I believe we have a long way to go, breaking patterns and stereotypes that have been instilled in us for millennia, since society started to establish itself back there.

The main difficulties for sure are to be seen as assertive and not aggressive.

This is because we women must always be very delicate and polite, and if we leave that role, we are already read as thick or without patience – traits that can be seen as qualities in a man, and overcome the first impression that many men have of us, that we’re just girls and we don’t know much.

These issues are further aggravated in the area if you are not a white woman or belong to other minorities, as if you are neuroatypical for example, then there are women out there overcoming much more barriers than I would ever be able to imagine.

Curiosity about the area that few people know

I always like to tell people – since many still don’t know – two very interesting stories about how women have always been involved in technology and doing their job in an exquisite way.

THE history’s first programmer was a woman, Ada Augusta King, the countess of Lovelace. She wrote the first algorithm to be interpreted by a machine (the algorithm helped Charles Babbage’s analytical machine to compute mathematical functions).

Another very important woman in technology was Hedy Lamarr, who besides being an actress was an inventor and developed a radio interference device to outwit the Nazis during World War II.

This device, in addition to being widely used in the war, was the technological basis that enabled the existence of wireless devices as we know them today, without wires.

Women have always played an important role in the area. From computers – women who computed the data on the huge computing machines, which occupied an entire warehouse (and who today became the tiny computers that we carry everywhere) – we still have a lot to add in this market.

It has already been proven that diversity increases a company’s innovation and earnings and also that Your team’s collective intelligence increases with more women being part of it.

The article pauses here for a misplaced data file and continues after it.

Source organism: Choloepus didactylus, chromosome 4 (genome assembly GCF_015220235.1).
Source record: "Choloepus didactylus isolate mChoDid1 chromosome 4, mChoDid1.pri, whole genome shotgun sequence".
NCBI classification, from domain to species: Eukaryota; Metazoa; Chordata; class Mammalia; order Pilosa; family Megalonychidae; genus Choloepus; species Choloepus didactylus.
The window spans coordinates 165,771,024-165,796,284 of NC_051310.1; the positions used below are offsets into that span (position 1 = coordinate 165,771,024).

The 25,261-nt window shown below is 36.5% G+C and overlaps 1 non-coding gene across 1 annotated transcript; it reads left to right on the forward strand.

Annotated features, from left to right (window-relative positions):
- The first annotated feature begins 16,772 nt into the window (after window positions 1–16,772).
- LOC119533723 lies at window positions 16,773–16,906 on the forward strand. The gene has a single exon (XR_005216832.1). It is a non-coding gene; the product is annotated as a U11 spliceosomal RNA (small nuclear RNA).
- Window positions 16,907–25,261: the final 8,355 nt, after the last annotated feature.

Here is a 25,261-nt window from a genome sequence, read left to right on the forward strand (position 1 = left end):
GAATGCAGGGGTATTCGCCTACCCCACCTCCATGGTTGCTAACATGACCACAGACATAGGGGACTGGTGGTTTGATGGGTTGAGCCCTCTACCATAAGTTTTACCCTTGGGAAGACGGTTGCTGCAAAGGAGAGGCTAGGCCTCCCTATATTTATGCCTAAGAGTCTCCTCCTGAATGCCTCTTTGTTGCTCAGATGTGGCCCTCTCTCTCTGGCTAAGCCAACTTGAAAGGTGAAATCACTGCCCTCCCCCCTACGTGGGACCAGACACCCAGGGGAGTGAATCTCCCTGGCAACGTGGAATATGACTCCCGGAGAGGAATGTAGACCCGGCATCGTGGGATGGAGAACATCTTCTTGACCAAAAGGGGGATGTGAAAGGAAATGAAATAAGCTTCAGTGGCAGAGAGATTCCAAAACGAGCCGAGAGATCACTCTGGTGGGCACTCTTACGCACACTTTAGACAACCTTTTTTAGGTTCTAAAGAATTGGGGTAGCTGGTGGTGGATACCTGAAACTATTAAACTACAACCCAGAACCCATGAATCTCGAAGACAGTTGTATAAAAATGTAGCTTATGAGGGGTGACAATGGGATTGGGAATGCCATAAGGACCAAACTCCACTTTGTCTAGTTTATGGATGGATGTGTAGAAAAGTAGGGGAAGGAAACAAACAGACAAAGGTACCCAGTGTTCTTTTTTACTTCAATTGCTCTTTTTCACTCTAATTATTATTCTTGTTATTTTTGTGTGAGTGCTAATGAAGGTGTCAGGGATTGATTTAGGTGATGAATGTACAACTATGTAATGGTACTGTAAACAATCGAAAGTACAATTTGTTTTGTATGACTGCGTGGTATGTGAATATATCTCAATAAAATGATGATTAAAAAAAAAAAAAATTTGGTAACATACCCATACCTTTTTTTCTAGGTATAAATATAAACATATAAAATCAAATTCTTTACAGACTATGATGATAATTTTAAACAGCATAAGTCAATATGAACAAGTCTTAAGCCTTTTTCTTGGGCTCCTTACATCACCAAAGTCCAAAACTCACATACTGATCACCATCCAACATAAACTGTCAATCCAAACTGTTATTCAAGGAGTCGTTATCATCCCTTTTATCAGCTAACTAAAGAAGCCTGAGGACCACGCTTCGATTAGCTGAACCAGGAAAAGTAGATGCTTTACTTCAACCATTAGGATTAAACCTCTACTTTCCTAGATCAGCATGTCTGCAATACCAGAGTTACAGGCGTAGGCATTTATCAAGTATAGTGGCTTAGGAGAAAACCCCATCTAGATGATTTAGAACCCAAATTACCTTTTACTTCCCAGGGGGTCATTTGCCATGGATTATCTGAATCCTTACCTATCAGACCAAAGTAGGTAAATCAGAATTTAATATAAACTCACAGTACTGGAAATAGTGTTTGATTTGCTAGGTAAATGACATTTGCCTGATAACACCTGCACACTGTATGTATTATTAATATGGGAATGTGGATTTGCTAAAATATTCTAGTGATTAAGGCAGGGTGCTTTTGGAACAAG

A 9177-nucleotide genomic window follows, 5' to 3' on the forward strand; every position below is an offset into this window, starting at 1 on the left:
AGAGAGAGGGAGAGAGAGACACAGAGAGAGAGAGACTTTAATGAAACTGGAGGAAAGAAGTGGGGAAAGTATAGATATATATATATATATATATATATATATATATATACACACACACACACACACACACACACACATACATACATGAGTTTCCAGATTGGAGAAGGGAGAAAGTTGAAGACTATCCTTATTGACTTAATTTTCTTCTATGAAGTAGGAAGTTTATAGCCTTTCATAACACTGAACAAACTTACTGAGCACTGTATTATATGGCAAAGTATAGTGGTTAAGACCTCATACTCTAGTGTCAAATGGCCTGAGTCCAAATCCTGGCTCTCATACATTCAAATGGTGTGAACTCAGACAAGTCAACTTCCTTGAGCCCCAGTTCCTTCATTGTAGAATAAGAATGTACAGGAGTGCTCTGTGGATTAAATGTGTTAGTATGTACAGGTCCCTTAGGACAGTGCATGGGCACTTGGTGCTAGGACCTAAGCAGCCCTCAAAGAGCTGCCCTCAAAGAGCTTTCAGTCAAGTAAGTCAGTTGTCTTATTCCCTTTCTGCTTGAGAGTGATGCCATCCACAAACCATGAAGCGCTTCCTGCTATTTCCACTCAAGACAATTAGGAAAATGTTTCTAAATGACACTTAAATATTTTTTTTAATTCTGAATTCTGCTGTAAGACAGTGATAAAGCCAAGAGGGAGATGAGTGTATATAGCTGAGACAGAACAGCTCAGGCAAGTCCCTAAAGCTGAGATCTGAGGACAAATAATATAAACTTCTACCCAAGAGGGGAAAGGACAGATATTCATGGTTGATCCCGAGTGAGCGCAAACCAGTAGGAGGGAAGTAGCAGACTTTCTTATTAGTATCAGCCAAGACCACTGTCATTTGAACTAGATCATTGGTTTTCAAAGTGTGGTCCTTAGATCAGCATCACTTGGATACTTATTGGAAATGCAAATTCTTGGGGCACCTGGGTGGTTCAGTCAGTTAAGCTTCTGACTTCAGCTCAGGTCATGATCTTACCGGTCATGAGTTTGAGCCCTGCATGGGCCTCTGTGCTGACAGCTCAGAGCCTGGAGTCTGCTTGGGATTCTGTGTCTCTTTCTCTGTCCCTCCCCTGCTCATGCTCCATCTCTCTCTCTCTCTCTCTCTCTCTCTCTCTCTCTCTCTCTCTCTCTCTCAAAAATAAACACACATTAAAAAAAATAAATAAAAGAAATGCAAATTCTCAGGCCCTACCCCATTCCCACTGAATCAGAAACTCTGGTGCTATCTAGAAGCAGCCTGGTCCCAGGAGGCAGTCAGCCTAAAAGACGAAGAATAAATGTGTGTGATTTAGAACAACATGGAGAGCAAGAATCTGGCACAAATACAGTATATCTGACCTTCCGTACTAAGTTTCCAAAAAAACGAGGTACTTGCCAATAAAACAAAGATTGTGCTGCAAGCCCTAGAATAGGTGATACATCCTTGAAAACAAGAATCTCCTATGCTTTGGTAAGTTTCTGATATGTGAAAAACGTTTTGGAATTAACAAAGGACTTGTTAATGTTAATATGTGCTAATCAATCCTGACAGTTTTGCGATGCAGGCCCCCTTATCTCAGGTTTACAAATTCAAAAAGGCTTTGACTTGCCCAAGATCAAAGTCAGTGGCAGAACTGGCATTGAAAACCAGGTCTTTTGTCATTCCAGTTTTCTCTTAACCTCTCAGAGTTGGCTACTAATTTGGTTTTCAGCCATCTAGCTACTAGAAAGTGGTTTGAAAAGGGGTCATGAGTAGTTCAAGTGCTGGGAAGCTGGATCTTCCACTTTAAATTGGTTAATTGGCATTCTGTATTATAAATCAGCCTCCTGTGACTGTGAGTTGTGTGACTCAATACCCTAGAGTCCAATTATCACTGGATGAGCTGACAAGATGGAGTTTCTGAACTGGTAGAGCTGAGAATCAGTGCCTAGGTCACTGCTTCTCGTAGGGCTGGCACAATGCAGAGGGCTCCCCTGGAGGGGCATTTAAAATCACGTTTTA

Conclusion

According to a study carried out by McKinsey with more than 1000 companies, in 12 different countries, companies that had a group of employees with greater diversity had better results of profitability and value creation.

In addition, according to research by the Peterson Institute for International Economics, companies with women in leadership positions tend to have better results. This data was reached after analyzing more than 21 thousand companies, from 91 different countries.

Businesses that increased the presence of female leaders by up to 30% saw a 15% increase in profitability.

Although all the data point to the benefits of corporations having gender diversity, the reality is quite different.

In a study by the International Labor Organization (ILO) it was found that the global female labor force rate was 48.5% in 2018 – 26.5 percentage points less than men. Besides that, for every 10 employed men, there are 6 employed women.

Finally, when it comes to management and leadership positions, women continue with few opportunities. As the Peterson Institute for International Economics study pointed out, about 60% of the companies analyzed do not have women on the board, more than 50% do not have female roles at the top of the hierarchy and less than 5% have female CEOs.

More than fads, actions to include and encourage women in market work tend to benefit corporations and consumers.

And, to continue studying on the subject, be sure to check out our content on 11 campaigns for women that make us reflect.